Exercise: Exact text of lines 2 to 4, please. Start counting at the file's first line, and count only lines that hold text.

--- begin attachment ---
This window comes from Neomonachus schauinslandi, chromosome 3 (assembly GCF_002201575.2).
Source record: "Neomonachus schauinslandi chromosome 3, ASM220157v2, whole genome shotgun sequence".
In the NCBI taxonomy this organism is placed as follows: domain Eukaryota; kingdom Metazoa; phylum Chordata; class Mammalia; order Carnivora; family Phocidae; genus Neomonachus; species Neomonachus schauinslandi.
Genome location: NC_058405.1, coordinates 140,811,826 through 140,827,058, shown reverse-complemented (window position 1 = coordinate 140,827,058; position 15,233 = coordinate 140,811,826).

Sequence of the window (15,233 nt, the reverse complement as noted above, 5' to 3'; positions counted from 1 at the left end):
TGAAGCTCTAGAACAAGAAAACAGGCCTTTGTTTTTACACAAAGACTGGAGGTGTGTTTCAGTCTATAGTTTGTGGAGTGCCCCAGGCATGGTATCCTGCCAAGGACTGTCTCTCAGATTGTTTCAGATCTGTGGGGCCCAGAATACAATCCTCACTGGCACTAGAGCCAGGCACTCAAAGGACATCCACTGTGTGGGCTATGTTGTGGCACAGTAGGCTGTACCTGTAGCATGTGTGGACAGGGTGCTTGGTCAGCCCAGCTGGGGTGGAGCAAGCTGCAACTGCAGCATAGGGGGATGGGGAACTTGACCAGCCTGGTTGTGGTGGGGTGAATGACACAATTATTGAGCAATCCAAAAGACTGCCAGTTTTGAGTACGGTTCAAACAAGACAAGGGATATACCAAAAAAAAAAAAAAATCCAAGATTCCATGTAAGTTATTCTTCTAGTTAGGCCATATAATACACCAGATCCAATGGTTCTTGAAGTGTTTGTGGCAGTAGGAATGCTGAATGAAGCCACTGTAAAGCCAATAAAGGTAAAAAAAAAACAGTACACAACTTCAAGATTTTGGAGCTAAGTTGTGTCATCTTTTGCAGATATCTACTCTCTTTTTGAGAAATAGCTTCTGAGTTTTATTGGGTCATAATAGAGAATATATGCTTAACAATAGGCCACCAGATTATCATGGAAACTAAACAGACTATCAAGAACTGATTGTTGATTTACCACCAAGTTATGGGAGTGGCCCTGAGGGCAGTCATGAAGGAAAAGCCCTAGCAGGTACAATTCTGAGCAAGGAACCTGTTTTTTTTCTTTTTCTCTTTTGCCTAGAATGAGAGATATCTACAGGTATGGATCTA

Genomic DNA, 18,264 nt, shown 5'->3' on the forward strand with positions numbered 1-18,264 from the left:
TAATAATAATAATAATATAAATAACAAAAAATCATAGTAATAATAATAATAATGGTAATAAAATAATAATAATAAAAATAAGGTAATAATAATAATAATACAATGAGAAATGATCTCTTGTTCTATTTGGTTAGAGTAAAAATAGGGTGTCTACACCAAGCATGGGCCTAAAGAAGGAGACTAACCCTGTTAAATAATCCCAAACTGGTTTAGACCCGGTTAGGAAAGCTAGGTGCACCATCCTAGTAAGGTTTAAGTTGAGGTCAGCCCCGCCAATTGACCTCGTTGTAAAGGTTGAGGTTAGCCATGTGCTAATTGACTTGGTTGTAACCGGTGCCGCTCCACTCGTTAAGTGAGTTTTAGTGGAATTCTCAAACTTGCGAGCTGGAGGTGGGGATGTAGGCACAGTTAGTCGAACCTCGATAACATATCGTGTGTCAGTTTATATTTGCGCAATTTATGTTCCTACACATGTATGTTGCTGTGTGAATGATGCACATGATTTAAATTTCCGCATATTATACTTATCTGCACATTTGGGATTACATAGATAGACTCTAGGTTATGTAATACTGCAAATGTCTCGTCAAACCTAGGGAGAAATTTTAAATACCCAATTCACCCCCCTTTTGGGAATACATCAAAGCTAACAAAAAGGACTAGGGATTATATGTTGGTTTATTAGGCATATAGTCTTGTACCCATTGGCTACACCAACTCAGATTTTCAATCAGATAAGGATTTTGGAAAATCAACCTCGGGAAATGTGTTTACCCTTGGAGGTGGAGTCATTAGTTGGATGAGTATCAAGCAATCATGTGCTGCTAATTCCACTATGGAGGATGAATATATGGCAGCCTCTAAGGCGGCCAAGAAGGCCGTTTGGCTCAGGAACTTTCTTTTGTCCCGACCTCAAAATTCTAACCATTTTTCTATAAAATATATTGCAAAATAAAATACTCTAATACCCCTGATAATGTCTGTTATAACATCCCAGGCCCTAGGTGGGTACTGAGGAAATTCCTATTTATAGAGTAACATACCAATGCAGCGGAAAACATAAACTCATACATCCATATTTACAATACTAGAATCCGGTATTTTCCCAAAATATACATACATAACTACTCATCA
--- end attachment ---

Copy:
Source record: "Neomonachus schauinslandi chromosome 3, ASM220157v2, whole genome shotgun sequence".
In the NCBI taxonomy this organism is placed as follows: domain Eukaryota; kingdom Metazoa; phylum Chordata; class Mammalia; order Carnivora; family Phocidae; genus Neomonachus; species Neomonachus schauinslandi.
Genome location: NC_058405.1, coordinates 140,811,826 through 140,827,058, shown reverse-complemented (window position 1 = coordinate 140,827,058; position 15,233 = coordinate 140,811,826).